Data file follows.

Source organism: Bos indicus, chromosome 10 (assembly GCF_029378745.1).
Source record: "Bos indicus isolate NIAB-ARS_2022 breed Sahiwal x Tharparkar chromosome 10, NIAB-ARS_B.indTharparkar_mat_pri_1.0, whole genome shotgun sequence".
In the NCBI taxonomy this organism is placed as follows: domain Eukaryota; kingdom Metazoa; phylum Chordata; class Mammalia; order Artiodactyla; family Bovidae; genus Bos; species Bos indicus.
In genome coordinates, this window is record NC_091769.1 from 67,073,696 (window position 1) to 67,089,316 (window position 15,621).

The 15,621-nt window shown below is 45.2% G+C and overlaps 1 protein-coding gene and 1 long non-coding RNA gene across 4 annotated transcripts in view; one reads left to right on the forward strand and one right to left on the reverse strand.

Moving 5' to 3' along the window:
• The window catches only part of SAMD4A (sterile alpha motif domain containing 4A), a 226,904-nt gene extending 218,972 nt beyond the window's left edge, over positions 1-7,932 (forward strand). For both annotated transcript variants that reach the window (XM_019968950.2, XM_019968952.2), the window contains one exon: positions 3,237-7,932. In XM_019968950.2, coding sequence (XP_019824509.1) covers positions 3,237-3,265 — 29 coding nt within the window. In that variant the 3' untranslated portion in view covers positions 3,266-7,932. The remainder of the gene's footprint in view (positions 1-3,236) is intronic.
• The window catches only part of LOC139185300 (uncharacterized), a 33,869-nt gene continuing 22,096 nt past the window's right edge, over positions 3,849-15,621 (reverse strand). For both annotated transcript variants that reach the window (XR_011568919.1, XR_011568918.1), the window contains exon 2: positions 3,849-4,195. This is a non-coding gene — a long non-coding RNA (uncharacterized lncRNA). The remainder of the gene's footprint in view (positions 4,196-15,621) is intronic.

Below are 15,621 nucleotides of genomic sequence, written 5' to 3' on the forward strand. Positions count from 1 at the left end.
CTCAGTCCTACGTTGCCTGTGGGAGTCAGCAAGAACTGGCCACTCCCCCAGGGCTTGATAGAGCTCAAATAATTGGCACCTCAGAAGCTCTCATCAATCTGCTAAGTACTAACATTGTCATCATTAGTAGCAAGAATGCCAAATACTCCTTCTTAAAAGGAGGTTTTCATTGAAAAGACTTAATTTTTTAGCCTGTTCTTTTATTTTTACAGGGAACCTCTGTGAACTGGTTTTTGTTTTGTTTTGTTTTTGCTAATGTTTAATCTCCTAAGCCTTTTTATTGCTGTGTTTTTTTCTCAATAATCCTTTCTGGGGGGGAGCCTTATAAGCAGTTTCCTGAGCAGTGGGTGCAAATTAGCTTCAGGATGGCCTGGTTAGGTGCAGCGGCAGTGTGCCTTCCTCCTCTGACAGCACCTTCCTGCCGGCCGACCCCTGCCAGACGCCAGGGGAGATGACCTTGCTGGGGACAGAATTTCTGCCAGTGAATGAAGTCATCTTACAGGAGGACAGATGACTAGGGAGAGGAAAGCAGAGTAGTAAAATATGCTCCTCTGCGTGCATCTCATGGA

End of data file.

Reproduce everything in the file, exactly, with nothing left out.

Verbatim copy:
Source organism: Bos indicus, chromosome 10 (assembly GCF_029378745.1).
Source record: "Bos indicus isolate NIAB-ARS_2022 breed Sahiwal x Tharparkar chromosome 10, NIAB-ARS_B.indTharparkar_mat_pri_1.0, whole genome shotgun sequence".
In the NCBI taxonomy this organism is placed as follows: domain Eukaryota; kingdom Metazoa; phylum Chordata; class Mammalia; order Artiodactyla; family Bovidae; genus Bos; species Bos indicus.
In genome coordinates, this window is record NC_091769.1 from 67,073,696 (window position 1) to 67,089,316 (window position 15,621).

The 15,621-nt window shown below is 45.2% G+C and overlaps 1 protein-coding gene and 1 long non-coding RNA gene across 4 annotated transcripts in view; one reads left to right on the forward strand and one right to left on the reverse strand.

Moving 5' to 3' along the window:
• The window catches only part of SAMD4A (sterile alpha motif domain containing 4A), a 226,904-nt gene extending 218,972 nt beyond the window's left edge, over positions 1-7,932 (forward strand). For both annotated transcript variants that reach the window (XM_019968950.2, XM_019968952.2), the window contains one exon: positions 3,237-7,932. In XM_019968950.2, coding sequence (XP_019824509.1) covers positions 3,237-3,265 — 29 coding nt within the window. In that variant the 3' untranslated portion in view covers positions 3,266-7,932. The remainder of the gene's footprint in view (positions 1-3,236) is intronic.
• The window catches only part of LOC139185300 (uncharacterized), a 33,869-nt gene continuing 22,096 nt past the window's right edge, over positions 3,849-15,621 (reverse strand). For both annotated transcript variants that reach the window (XR_011568919.1, XR_011568918.1), the window contains exon 2: positions 3,849-4,195. This is a non-coding gene — a long non-coding RNA (uncharacterized lncRNA). The remainder of the gene's footprint in view (positions 4,196-15,621) is intronic.

Below are 15,621 nucleotides of genomic sequence, written 5' to 3' on the forward strand. Positions count from 1 at the left end.
CTCAGTCCTACGTTGCCTGTGGGAGTCAGCAAGAACTGGCCACTCCCCCAGGGCTTGATAGAGCTCAAATAATTGGCACCTCAGAAGCTCTCATCAATCTGCTAAGTACTAACATTGTCATCATTAGTAGCAAGAATGCCAAATACTCCTTCTTAAAAGGAGGTTTTCATTGAAAAGACTTAATTTTTTAGCCTGTTCTTTTATTTTTACAGGGAACCTCTGTGAACTGGTTTTTGTTTTGTTTTGTTTTTGCTAATGTTTAATCTCCTAAGCCTTTTTATTGCTGTGTTTTTTTCTCAATAATCCTTTCTGGGGGGGAGCCTTATAAGCAGTTTCCTGAGCAGTGGGTGCAAATTAGCTTCAGGATGGCCTGGTTAGGTGCAGCGGCAGTGTGCCTTCCTCCTCTGACAGCACCTTCCTGCCGGCCGACCCCTGCCAGACGCCAGGGGAGATGACCTTGCTGGGGACAGAATTTCTGCCAGTGAATGAAGTCATCTTACAGGAGGACAGATGACTAGGGAGAGGAAAGCAGAGTAGTAAAATATGCTCCTCTGCGTGCATCTCATGGA